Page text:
Yom River banks breach in northern Thailand, leaves 500+ homes flooded

Picture courtesy of Bangkok Post.

The Sukhothai province in Thailand experienced intense flooding when the banks of the Yom River broke on Monday, leading to over 500 households in the commercial district becoming inundated. Prime Minister Srettha Thavisin conveyed persistent concerns about the flood situation in Sukhothai following relentless rain.

Although the prime minister did not confirm his visit to the flood-stricken Sukhothai, he announced plans to travel to Ubon Ratchathani, another province facing major flood threats, on Friday. PM Srettha met with the Royal Irrigation Department’s deputy director-general yesterday to deliberate on preventative measures against the flood impact.

Local authorities yesterday reported that the rising water levels of the Yom River, which flows through Sukhothai, had reached a depth nearing 8 metres.

The banks or dykes are designed to withstand water levels below 8.15 metres. In response to the rising water levels, the municipality has begun to place additional sandbags at Phra Ruang Bridge above the Yom River. This measure aims to prevent floodwaters from reaching crucial local government buildings, including the city hall, the provincial court, a police station, the post office, and residential areas.

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According to Chamnan Chutiang, director of the Phitsanulok Provincial Irrigation Project, the floods have impacted 135,000 rai (around 216 square kilometres) of land in the neighbouring province of Phitsanulok. He further warned that the ongoing storms in the northern region would increase rainfall, thereby exacerbating the flood situation.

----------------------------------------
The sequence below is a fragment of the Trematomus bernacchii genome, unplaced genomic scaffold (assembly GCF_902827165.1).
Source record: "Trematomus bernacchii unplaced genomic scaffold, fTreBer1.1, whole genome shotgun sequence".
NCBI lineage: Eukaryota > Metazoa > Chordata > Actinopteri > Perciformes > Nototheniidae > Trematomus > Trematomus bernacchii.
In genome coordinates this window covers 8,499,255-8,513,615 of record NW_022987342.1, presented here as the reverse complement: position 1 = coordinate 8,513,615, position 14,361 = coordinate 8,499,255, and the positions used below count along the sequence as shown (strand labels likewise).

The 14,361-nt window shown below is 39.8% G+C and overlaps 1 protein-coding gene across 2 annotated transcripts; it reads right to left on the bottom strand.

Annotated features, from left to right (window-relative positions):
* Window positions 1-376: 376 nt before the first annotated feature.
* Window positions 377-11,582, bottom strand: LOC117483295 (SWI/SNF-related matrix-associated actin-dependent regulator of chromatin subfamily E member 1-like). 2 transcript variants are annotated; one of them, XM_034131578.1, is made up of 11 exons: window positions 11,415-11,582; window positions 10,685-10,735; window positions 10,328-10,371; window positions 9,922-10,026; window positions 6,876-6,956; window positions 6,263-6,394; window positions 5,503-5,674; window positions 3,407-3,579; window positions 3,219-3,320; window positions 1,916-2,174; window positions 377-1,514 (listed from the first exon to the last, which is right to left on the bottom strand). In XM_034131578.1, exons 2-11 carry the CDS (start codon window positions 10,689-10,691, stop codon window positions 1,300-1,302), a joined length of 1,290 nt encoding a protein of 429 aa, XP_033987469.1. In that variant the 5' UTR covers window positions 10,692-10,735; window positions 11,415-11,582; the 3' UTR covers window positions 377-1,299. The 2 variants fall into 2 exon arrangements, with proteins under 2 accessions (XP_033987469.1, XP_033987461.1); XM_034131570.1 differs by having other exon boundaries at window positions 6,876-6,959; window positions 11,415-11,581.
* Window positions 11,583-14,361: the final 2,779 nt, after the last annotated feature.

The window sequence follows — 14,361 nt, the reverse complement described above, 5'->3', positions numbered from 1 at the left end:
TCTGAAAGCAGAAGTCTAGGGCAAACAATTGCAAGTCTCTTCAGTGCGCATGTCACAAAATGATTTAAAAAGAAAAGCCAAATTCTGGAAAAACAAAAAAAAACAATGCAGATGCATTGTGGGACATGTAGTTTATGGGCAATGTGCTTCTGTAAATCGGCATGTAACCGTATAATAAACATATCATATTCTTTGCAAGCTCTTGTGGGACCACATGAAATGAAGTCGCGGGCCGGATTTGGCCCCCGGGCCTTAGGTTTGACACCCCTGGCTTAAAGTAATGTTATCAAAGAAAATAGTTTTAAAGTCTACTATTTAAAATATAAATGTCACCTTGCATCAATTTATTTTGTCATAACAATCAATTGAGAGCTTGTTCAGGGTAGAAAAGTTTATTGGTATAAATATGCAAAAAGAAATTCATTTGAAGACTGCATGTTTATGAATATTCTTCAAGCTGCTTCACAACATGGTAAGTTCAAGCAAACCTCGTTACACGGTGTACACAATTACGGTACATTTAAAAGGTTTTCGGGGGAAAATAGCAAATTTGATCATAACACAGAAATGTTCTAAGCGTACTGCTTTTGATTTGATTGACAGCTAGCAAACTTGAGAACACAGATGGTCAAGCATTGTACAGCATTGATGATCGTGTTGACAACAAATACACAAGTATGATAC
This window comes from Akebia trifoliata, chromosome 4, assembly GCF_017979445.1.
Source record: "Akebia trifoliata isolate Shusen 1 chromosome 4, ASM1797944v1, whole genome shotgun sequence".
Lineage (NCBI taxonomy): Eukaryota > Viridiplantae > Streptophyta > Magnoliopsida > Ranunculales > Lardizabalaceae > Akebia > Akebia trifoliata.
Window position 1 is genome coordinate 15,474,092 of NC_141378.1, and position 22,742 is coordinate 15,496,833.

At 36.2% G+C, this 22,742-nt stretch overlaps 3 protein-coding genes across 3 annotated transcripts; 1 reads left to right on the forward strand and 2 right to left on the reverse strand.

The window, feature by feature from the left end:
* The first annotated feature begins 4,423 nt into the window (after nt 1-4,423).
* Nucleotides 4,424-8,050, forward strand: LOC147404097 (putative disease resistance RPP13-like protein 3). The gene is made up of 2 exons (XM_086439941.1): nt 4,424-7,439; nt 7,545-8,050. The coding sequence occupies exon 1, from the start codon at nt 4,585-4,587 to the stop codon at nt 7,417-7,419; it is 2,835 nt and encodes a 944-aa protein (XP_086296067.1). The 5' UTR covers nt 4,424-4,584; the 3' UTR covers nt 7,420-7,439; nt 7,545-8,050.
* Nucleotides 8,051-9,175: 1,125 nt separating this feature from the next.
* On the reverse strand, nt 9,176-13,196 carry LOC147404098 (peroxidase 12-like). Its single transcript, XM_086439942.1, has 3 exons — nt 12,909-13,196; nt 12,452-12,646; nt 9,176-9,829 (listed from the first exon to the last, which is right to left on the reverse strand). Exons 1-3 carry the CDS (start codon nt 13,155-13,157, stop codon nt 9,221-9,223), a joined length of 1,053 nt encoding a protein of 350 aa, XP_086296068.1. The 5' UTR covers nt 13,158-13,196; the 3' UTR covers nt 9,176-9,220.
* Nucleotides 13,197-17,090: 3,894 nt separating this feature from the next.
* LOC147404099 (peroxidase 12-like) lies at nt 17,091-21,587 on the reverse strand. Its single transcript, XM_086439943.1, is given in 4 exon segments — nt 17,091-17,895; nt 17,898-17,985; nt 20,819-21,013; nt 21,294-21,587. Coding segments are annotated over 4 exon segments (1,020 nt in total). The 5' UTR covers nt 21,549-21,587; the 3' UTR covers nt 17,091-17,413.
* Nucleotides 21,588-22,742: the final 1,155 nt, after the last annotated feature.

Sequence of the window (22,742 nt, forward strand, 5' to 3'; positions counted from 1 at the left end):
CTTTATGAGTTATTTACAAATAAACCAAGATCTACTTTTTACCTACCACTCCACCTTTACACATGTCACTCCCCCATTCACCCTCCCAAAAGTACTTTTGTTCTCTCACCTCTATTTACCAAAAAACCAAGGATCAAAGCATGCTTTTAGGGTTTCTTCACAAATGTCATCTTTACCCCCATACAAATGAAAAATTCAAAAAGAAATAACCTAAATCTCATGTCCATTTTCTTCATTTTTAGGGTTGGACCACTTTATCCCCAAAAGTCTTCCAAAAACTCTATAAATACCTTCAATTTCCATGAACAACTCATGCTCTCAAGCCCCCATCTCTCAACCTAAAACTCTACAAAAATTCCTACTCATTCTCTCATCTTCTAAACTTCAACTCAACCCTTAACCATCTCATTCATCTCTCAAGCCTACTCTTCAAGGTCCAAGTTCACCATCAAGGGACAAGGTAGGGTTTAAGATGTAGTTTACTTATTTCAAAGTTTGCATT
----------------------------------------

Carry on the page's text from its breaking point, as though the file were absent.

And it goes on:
Phusit Somjit, governor of Phitsanulok, has instructed government agencies in Phrom Phiram and Bang Rakam districts to prepare for significant flooding and to implement drainage measures to protect local rice fields.

In another development, the increasing water levels in the Wang River have led to flooding in Lampang, affecting 257 villages across eight districts. Local officials reported a gradual reduction in water levels in three of these districts, but residents claim this to be the worst flooding experienced in the past 13 years, Bangkok Post reported.

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Atima Homtientong

Atima is a dedicated news writer living in Bangkok. With a degree from Mahidol University, she focuses on reporting key issues and happenings around the country. In her off time, Atima enjoys writing and producing music.

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